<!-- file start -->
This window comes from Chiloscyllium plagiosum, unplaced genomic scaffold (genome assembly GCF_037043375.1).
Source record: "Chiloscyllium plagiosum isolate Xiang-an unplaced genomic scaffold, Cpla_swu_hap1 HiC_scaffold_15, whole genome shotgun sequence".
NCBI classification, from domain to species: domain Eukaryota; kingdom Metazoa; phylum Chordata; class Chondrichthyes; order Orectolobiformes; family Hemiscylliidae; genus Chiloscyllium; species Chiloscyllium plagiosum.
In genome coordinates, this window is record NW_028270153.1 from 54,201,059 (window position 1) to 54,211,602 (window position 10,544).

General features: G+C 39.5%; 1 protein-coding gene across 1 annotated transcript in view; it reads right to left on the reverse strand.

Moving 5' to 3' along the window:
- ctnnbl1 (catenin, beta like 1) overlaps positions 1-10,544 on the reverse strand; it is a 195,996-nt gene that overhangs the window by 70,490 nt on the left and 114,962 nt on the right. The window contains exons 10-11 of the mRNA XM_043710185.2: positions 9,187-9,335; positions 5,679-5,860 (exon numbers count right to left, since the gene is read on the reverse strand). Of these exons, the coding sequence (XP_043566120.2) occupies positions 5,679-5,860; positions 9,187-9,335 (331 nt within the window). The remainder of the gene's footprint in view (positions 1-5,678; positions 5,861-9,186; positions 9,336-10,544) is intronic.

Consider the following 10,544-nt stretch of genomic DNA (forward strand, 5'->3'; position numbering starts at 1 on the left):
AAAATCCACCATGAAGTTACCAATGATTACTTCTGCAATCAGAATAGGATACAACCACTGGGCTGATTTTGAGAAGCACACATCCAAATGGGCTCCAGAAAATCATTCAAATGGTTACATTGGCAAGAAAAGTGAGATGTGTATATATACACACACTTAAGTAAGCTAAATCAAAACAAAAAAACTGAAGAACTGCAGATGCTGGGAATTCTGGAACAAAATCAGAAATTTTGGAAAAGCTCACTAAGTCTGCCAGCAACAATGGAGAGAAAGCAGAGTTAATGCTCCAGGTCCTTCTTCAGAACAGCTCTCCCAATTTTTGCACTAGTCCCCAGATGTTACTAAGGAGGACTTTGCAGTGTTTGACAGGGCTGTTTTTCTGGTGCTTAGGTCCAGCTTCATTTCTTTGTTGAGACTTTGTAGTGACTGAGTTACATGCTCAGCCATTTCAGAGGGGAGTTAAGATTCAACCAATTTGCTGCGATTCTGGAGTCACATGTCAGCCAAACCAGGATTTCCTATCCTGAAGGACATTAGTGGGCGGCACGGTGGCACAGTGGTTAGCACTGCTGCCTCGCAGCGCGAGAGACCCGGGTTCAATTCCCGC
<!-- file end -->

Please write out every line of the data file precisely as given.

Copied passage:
This window comes from Chiloscyllium plagiosum, unplaced genomic scaffold (genome assembly GCF_037043375.1).
Source record: "Chiloscyllium plagiosum isolate Xiang-an unplaced genomic scaffold, Cpla_swu_hap1 HiC_scaffold_15, whole genome shotgun sequence".
NCBI classification, from domain to species: domain Eukaryota; kingdom Metazoa; phylum Chordata; class Chondrichthyes; order Orectolobiformes; family Hemiscylliidae; genus Chiloscyllium; species Chiloscyllium plagiosum.
In genome coordinates, this window is record NW_028270153.1 from 54,201,059 (window position 1) to 54,211,602 (window position 10,544).

General features: G+C 39.5%; 1 protein-coding gene across 1 annotated transcript in view; it reads right to left on the reverse strand.

Moving 5' to 3' along the window:
- ctnnbl1 (catenin, beta like 1) overlaps positions 1-10,544 on the reverse strand; it is a 195,996-nt gene that overhangs the window by 70,490 nt on the left and 114,962 nt on the right. The window contains exons 10-11 of the mRNA XM_043710185.2: positions 9,187-9,335; positions 5,679-5,860 (exon numbers count right to left, since the gene is read on the reverse strand). Of these exons, the coding sequence (XP_043566120.2) occupies positions 5,679-5,860; positions 9,187-9,335 (331 nt within the window). The remainder of the gene's footprint in view (positions 1-5,678; positions 5,861-9,186; positions 9,336-10,544) is intronic.

Consider the following 10,544-nt stretch of genomic DNA (forward strand, 5'->3'; position numbering starts at 1 on the left):
AAAATCCACCATGAAGTTACCAATGATTACTTCTGCAATCAGAATAGGATACAACCACTGGGCTGATTTTGAGAAGCACACATCCAAATGGGCTCCAGAAAATCATTCAAATGGTTACATTGGCAAGAAAAGTGAGATGTGTATATATACACACACTTAAGTAAGCTAAATCAAAACAAAAAAACTGAAGAACTGCAGATGCTGGGAATTCTGGAACAAAATCAGAAATTTTGGAAAAGCTCACTAAGTCTGCCAGCAACAATGGAGAGAAAGCAGAGTTAATGCTCCAGGTCCTTCTTCAGAACAGCTCTCCCAATTTTTGCACTAGTCCCCAGATGTTACTAAGGAGGACTTTGCAGTGTTTGACAGGGCTGTTTTTCTGGTGCTTAGGTCCAGCTTCATTTCTTTGTTGAGACTTTGTAGTGACTGAGTTACATGCTCAGCCATTTCAGAGGGGAGTTAAGATTCAACCAATTTGCTGCGATTCTGGAGTCACATGTCAGCCAAACCAGGATTTCCTATCCTGAAGGACATTAGTGGGCGGCACGGTGGCACAGTGGTTAGCACTGCTGCCTCGCAGCGCGAGAGACCCGGGTTCAATTCCCGC